Vincent P. Olivieri
A Mass of Christian burial for Vincent P. Olivieri, a water quality consultant who was an engineering professor at the Johns Hopkins University and a technical director for a filter company, will be offered at 10 a.m. today at the Roman Catholic Church of St. Mary of the Assumption, 5502 York Road, Govans.
Dr. Olivieri, who was 48 and lived on Sycamore Road, died Wednesday after a heart attack in Atlanta, where he was attending an American Filtration Society meeting.
Since 1989, he was technical director for MEMTEC America Corp., a membrane and filter company in Timonium and at the same time a research professor in the Department of Geography and Environmental Engineering at the Homewood campus of the Johns Hopkins University.
A member of the department's faculty since 1987, he earlier was an associate professor in the Department of Environmental Health Sciences at the Johns Hopkins School of Public Health.
He had served as a water quality consultant to many different places, including Baltimore; Rehoboth Beach, Del.; Portland, Ore.; the state of Illinois; and Alexandria, Egypt.
Born in Englewood, N.J., he was a graduate of Rutgers University, held a master's degree from West Virginia University and earned his doctorate from the Johns Hopkins School of Hygiene and Public Health in 1974, the year he joined the school's faculty.
He was a member of several professional groups in addition to the Filtration Society, including the Association of Environmental Engineering Professors, the Water Pollution Control Federation and the American Society for Microbiology.
A woodworker and a fisherman who especially liked freshwater fly-fishing, he was also interested in steam engines and owned several models.
He is survived by his wife, the former Anna L. Casertano; a daughter, Gina M. Fischer of Baltimore; two sons, Vincent A. and Joseph P. Olivieri, both of Baltimore, his mother, Lena Olivieri of Fairview, N.J.; and a granddaughter.
Services for Orville E. Kerstetter, who came to Baltimore in search of work during the Depression and spent 42 years with the Bendix Radio Division, will be held at 10 a.m. today at the Ray Kaczorowski Funeral Home, 2525 Fleet St.
Mr. Kerstetter, who was 71, died Tuesday of cancer at his home in Dundalk.
Born and reared in Shamokin in Pennsylvania's hard coal country, he moved to Baltimore shortly after graduating from high school in the late 1930s and landed a job as a waiter in a small restaurant.
He went to work for Bendix shortly before the outbreak of World War II and returned to the firm after serving in the Navy during the war.
While at Bendix, he met his wife, the former Lucille Ault.
Mr. Kerstetter, who retired in 1983, spent hours carefully tending the garden at his home. He belonged to the American Legion Post 297 in Baltimore and the Essex Moose Lodge.
In addition to his wife, Mr. Kerstetter is survived by a daughter, Donna West of Mount Gilead, Ohio; two stepdaughters, Mary Ann Wooldridge and Diane Vasold, and a stepson, William Jenkins, all of Baltimore; two sisters, Irene Geyer of Lakewood, Calif., and Hilda Lockwood of Hialeah, Fla.; and several nieces and nephews.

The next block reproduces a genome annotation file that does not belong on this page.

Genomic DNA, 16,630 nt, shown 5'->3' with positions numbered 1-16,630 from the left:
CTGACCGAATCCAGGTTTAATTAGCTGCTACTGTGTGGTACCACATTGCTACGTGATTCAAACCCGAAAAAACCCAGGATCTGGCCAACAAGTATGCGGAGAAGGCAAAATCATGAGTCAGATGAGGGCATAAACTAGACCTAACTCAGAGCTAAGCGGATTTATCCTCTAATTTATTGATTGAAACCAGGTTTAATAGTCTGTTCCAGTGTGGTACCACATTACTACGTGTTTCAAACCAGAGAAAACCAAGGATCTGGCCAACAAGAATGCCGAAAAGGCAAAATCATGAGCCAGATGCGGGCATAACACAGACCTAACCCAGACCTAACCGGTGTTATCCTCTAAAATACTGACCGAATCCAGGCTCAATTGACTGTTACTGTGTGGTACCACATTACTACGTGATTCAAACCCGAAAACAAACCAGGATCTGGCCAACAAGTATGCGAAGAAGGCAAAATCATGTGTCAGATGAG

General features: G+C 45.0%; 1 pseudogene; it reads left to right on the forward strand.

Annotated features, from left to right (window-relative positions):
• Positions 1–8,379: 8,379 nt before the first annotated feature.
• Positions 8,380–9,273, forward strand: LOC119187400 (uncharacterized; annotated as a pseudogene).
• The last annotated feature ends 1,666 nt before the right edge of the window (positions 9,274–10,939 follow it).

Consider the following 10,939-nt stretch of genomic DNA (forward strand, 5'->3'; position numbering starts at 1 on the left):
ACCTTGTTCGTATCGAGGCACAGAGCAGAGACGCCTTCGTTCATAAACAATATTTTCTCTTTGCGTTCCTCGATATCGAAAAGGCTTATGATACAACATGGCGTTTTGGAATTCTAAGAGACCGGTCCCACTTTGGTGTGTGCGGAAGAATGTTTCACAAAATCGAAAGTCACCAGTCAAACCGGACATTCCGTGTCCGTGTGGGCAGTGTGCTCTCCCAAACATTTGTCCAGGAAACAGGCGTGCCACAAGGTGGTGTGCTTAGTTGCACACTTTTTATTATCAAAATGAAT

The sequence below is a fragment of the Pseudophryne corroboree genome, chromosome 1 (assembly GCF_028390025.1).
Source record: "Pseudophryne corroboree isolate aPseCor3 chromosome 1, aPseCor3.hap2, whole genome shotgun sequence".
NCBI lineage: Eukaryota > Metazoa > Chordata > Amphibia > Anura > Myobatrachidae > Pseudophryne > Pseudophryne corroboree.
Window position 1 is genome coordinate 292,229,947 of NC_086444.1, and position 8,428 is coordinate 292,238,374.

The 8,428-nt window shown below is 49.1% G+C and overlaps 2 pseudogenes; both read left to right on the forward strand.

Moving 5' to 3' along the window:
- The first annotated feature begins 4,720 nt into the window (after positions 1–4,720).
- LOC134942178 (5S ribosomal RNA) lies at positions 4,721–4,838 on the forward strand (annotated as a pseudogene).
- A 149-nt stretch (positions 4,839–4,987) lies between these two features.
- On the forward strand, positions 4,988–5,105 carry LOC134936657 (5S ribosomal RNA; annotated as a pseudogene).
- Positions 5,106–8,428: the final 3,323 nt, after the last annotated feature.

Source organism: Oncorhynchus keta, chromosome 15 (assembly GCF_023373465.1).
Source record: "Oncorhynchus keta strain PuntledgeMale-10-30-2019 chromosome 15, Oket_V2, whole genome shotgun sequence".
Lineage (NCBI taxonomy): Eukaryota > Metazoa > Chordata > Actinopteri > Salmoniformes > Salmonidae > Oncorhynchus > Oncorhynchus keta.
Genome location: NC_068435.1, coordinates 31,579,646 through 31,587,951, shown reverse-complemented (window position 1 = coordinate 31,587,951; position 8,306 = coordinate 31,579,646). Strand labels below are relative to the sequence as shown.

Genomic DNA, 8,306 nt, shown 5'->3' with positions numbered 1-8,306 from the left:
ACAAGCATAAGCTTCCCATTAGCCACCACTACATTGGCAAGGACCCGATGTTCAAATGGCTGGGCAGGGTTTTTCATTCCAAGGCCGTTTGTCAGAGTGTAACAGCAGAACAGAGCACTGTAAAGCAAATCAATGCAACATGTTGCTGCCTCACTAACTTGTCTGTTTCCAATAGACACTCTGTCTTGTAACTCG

Evelyn F. Bocklage
A memorial Mass for Evelyn Faye Bocklage, a resident of Gardenville for many years, will be offered at 10 a.m. today at St. Anthony of Padua Roman Catholic Church, 4414 Frankford Ave.
Mrs. Bocklage, who was 74 and lived on Gardenville Avenue, died Sunday at St. Joseph Hospital of complications to Alzheimer's disease.
The former Evelyn Faye Jenkins was a native of Greensboro, N.C., who was working in the Signal Intelligence Agency in Washington during World War II when she met her husband of 45 years. William J. Bocklage was then a captain in the U.S. Army Signal Corps.
Mr. Bocklage retired in 1978 as night news foreman in The Baltimore Sun's composing room.
They lived in Waverly before moving to Gardenville in 1965. Mrs. Bocklage was fond of gardening, growing flowers, shrubs and vegetables and of baking and cooking.
In addition to her husband, her survivors include a daughter, Mary B. Fowler of Baltimore; a grandson, Thomas G. Fowler Jr. of Baltimore; and two nieces, Virginia Mobley and Carol Ayres, both of Greensboro.
Geneva H. Anderson
Anne Arundel educator
Services for Geneva H. Anderson, who taught in Anne Arundel County schools and was active in many organizations in the county, will be held at 1 p.m. today at the Baldwin Memorial United Methodist Church, 921 Generals Highway in Millersville.
Mrs. Anderson, who was 88, died Monday of complications from heart disease at the Ginger Cove retirement community in Annapolis, where she lived for three years.
A substitute teacher in Anne Arundel County high schools during and after World War II, she had begun teaching home economics in the county in 1924 at Annapolis High School.
The next year, she moved to Arundel High School, which was being opened in the building of the former Anne Arundel Academy in Millersville. She continued to teach there until the early 1930s.